For Indian students in the Russian Federation, celebrating Diwali means staying rooted to their culture, and these students' attempt to stay connected to their roots, in turn, has started to bring together Russians, and people of other countries living in Saransk, to embrace other cultures.
This November, 17 students and guests from Saransk discovered elements of geometry while celebrating Diwali, the Hindu New Year festival which celebrates new beginnings and the triumph of good over evil and light over darkness. Diwali is an important national festival in India and is celebrated around the world by Hindus, Sikhs, Jains, and some Buddhists. Diwali, which is also called Deepavali or Divali, gets its name from the row (avali) of clay lamps (diya or deepa) that many people light outside their homes to symbolize the victory of light. Guests had the opportunity to get closer to Indian culture through a number of stations, such as trying on traditional Indian costumes, Indian tea, some games, yoga, and more.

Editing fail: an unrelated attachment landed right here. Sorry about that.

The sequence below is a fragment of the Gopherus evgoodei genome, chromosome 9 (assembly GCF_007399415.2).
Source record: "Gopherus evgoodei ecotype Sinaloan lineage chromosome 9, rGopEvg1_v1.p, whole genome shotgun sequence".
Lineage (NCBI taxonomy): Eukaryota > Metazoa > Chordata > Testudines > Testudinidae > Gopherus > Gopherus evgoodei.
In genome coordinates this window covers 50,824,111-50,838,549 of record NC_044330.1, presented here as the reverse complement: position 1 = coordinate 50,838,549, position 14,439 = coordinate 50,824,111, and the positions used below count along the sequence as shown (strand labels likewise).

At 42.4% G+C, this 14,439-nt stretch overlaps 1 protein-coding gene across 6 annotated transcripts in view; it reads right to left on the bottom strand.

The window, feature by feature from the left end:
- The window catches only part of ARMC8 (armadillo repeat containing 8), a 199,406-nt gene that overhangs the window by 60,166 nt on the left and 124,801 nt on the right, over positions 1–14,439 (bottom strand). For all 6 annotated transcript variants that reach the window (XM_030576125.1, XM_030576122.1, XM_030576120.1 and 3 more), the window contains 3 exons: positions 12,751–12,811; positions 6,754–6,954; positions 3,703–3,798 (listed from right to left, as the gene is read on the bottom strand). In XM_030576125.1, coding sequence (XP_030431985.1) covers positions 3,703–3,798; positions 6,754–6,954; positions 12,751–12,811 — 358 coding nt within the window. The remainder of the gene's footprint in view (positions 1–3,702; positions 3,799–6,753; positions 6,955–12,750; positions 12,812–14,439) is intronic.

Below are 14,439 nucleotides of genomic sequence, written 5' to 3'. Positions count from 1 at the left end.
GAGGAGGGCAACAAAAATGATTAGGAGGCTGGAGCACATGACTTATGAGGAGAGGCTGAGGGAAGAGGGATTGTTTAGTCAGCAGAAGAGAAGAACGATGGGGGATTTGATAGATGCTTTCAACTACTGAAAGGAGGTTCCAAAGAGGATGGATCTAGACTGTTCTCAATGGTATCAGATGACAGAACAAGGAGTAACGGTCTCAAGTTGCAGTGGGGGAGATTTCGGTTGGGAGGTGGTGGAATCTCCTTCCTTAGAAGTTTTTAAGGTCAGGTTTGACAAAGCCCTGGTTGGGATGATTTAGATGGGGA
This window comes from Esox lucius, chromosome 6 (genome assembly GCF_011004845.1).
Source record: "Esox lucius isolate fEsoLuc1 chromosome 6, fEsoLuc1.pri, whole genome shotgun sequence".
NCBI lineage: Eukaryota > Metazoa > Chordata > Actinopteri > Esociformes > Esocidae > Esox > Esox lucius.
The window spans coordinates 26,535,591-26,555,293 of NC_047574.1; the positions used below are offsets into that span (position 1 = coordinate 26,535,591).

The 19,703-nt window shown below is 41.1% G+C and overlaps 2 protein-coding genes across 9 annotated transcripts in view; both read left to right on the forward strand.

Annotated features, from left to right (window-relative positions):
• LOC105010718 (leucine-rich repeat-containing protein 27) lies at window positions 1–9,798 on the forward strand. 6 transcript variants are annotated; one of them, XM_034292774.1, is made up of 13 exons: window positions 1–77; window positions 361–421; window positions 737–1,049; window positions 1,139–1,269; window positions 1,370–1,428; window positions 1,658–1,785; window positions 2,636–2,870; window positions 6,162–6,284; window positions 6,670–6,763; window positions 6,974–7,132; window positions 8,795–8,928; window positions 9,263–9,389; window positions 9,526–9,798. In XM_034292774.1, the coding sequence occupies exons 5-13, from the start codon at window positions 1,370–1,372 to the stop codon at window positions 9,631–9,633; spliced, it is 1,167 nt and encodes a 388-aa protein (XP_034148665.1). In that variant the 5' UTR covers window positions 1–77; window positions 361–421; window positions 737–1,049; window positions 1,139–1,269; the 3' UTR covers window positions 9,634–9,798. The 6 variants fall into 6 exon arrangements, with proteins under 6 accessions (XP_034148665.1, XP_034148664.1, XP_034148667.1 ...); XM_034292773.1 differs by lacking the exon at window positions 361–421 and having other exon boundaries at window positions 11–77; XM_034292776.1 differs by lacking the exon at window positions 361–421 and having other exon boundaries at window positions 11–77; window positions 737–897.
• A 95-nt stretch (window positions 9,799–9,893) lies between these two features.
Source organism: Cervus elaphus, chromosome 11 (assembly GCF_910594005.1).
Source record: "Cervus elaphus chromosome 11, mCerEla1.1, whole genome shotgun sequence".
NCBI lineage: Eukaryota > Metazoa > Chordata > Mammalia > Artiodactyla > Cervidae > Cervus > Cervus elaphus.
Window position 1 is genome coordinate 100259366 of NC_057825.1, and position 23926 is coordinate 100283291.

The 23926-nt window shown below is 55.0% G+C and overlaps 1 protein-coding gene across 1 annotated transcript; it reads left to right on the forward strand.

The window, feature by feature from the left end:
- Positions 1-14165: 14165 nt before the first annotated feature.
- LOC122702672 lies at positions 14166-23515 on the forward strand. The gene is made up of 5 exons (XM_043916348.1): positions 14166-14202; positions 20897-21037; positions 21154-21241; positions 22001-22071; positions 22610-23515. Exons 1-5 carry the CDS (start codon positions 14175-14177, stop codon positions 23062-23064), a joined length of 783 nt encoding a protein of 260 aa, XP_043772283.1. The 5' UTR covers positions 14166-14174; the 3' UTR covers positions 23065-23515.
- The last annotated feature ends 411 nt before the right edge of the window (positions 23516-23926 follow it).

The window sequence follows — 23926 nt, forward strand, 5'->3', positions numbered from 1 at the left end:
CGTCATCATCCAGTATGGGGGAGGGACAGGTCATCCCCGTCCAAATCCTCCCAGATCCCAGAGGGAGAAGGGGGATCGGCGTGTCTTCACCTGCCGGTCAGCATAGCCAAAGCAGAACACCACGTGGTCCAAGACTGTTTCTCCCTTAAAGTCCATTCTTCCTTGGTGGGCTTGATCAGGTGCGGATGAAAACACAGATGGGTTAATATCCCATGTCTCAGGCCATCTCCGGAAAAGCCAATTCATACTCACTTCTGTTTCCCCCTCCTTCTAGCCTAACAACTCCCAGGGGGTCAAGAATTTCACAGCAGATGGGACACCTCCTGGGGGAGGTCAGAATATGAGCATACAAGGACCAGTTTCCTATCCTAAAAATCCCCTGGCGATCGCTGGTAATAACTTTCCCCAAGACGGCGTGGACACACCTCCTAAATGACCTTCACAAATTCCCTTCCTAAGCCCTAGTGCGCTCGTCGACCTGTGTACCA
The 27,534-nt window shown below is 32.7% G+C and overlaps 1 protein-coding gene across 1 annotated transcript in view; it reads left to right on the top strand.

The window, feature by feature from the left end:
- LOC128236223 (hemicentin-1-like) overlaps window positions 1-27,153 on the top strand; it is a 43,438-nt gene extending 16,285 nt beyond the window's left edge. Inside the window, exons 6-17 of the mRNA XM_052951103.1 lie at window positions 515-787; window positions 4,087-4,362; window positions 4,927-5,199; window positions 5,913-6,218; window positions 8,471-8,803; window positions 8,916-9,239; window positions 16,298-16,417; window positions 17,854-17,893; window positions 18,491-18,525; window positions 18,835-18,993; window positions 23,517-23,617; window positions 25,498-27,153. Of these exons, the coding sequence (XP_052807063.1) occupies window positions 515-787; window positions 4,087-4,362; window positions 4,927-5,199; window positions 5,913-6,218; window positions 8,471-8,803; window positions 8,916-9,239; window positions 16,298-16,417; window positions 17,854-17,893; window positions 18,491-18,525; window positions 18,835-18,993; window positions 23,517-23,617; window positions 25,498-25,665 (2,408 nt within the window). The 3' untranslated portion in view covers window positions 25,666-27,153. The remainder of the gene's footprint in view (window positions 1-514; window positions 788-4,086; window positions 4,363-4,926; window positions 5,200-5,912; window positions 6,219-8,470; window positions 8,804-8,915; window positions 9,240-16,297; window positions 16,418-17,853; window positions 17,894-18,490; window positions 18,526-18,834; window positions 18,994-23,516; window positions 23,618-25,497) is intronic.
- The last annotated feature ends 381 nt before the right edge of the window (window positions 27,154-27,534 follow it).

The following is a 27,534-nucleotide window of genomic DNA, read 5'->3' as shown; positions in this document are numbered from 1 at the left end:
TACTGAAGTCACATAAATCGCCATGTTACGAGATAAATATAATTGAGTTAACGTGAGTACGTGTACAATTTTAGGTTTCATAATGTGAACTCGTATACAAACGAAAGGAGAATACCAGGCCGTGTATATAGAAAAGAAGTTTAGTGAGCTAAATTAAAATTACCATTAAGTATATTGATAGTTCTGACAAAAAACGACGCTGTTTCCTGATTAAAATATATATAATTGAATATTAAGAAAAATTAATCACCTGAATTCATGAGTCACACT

This year, a wonderful theatrical performance was presented to the audience, told the story of this holiday, and presented entirely by Indian students. Guests also enjoyed listening to Indian music accompanied by traditional dances from various regions of India.